1. Write a generate function — The generate function, in this case is the llm.invoke function. This gives the response in the form of an AIMessage Template
  2. Create a Thread — A thread needs to be initiated with the above function as a target. Since the llm.invoke function returns an AIMessage, we wont be able to provide it as a target to the Thread. Therefore, we need to write a wrapper function and provide it as a target to the thread
  3. Start the Thread — This is a straightforward process

Wrapper Function for generation

The wrapper function to be used for the generation in this example would have a single line. Since the response is being rendered as a streaming service we dont have much use of returning the response. However, if you are extending this logic to any of your existing applications where you do something extra, like history maintenance, storing the response in a database, please extend this function with the desired logic or functionality.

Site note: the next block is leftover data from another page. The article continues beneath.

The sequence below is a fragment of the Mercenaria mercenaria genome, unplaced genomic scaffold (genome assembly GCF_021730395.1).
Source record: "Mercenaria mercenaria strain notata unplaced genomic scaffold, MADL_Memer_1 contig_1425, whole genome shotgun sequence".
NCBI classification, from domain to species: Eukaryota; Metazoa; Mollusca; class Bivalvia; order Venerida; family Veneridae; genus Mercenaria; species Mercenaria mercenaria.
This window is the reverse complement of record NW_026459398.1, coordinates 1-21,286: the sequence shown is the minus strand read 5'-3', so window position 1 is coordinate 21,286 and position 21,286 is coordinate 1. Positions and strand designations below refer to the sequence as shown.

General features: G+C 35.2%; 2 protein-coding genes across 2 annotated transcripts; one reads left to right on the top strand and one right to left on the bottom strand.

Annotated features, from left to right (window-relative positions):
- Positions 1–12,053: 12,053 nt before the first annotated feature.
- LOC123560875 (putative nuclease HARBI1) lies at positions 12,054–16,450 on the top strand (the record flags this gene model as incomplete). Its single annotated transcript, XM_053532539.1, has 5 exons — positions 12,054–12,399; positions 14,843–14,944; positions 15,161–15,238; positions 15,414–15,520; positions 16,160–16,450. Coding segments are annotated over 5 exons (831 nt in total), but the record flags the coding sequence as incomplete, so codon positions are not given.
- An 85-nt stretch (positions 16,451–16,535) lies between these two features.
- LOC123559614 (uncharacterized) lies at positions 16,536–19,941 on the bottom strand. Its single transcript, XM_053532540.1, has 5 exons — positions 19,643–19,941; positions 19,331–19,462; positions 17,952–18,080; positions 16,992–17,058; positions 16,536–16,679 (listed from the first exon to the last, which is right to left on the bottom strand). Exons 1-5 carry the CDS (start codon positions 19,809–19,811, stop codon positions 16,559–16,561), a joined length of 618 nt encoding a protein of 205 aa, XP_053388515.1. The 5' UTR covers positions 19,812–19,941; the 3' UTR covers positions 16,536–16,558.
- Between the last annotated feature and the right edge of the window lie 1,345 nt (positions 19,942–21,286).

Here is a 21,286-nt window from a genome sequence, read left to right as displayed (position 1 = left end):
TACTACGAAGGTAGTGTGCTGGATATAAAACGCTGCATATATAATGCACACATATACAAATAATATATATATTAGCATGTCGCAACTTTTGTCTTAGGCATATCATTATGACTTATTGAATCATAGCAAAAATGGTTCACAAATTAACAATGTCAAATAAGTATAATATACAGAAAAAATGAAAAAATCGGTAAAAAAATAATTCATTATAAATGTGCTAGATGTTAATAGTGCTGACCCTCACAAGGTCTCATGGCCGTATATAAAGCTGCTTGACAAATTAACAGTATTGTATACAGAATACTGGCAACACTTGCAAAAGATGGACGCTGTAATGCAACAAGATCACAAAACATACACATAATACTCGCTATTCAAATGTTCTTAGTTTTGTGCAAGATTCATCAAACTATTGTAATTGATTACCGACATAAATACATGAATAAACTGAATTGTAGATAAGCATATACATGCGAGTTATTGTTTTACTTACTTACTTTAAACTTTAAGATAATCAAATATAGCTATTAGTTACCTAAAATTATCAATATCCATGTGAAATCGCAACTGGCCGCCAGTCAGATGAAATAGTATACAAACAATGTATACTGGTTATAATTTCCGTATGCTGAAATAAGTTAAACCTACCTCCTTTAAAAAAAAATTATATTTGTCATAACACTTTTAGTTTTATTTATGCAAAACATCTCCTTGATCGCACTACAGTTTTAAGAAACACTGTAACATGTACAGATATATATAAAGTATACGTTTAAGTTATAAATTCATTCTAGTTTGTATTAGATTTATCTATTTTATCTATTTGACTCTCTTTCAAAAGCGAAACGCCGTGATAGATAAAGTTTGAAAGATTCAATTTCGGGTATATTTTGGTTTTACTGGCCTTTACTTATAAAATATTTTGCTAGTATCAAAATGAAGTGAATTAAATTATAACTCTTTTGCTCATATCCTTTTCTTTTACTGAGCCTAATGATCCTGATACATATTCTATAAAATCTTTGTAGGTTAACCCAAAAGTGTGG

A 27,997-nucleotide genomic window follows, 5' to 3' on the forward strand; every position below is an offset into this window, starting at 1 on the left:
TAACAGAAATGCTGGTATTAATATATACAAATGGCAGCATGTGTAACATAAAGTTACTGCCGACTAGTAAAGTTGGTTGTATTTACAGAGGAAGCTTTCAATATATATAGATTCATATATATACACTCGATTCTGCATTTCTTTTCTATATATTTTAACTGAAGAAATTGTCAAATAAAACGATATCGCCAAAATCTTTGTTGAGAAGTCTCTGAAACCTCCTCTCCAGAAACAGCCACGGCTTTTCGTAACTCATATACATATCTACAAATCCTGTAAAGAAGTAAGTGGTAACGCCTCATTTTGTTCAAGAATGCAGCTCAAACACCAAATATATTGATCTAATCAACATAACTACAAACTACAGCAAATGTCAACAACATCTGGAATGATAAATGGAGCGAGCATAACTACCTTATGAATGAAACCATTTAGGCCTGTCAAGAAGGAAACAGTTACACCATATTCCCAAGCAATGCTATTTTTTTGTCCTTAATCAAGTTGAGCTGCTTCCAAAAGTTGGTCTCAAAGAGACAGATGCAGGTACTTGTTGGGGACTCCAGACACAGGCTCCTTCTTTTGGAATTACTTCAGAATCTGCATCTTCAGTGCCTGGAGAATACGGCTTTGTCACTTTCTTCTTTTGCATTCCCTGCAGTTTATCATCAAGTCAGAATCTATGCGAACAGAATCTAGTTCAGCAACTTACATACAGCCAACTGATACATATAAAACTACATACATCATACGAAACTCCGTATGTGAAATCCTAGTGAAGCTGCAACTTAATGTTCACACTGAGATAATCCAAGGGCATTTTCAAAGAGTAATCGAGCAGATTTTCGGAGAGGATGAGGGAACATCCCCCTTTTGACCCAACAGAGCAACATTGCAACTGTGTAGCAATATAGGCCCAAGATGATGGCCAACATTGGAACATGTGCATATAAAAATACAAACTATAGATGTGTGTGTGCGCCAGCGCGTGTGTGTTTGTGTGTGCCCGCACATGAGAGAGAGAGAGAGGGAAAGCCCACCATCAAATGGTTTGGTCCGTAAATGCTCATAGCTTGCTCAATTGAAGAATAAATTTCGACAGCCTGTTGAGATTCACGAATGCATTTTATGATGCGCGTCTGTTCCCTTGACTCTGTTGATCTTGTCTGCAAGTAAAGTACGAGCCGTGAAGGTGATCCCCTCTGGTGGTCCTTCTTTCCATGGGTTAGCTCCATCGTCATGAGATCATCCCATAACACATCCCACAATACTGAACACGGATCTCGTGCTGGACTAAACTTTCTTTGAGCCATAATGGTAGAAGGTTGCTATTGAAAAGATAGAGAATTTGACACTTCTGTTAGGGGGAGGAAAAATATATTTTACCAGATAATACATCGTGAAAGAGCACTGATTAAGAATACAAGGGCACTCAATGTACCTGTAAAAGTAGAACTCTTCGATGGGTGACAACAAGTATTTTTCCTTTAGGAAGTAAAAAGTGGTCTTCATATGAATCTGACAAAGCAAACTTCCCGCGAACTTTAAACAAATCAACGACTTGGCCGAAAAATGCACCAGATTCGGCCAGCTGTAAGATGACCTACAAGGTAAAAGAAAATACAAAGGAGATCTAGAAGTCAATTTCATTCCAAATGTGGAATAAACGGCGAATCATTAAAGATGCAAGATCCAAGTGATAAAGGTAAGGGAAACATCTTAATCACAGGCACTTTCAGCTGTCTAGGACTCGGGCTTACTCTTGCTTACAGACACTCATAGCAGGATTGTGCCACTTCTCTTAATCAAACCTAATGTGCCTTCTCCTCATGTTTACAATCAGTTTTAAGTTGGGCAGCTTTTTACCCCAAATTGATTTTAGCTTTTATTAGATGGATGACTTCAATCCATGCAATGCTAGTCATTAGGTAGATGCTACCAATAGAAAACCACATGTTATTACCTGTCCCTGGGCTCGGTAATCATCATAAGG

Lets look at the generator functions.

# Generate wrapper function as discussed above  
# Please extend this with the required functionality  
# We are not returning anything as llm has already been tagged  
# to the handler which streams the output  
def generate(query):  
def start_generation(query):  
    # Creating a thread with generate function as a target  
    thread = Thread(target=generate, kwargs={"query": query})  
    # Starting the thread  

The consumer function

This is the function that returns a generator that consumes the words put in the queue. The following is the logic:

  1. Start the generation process
  2. Start an infinite loop
  3. Get the value from the streamer queue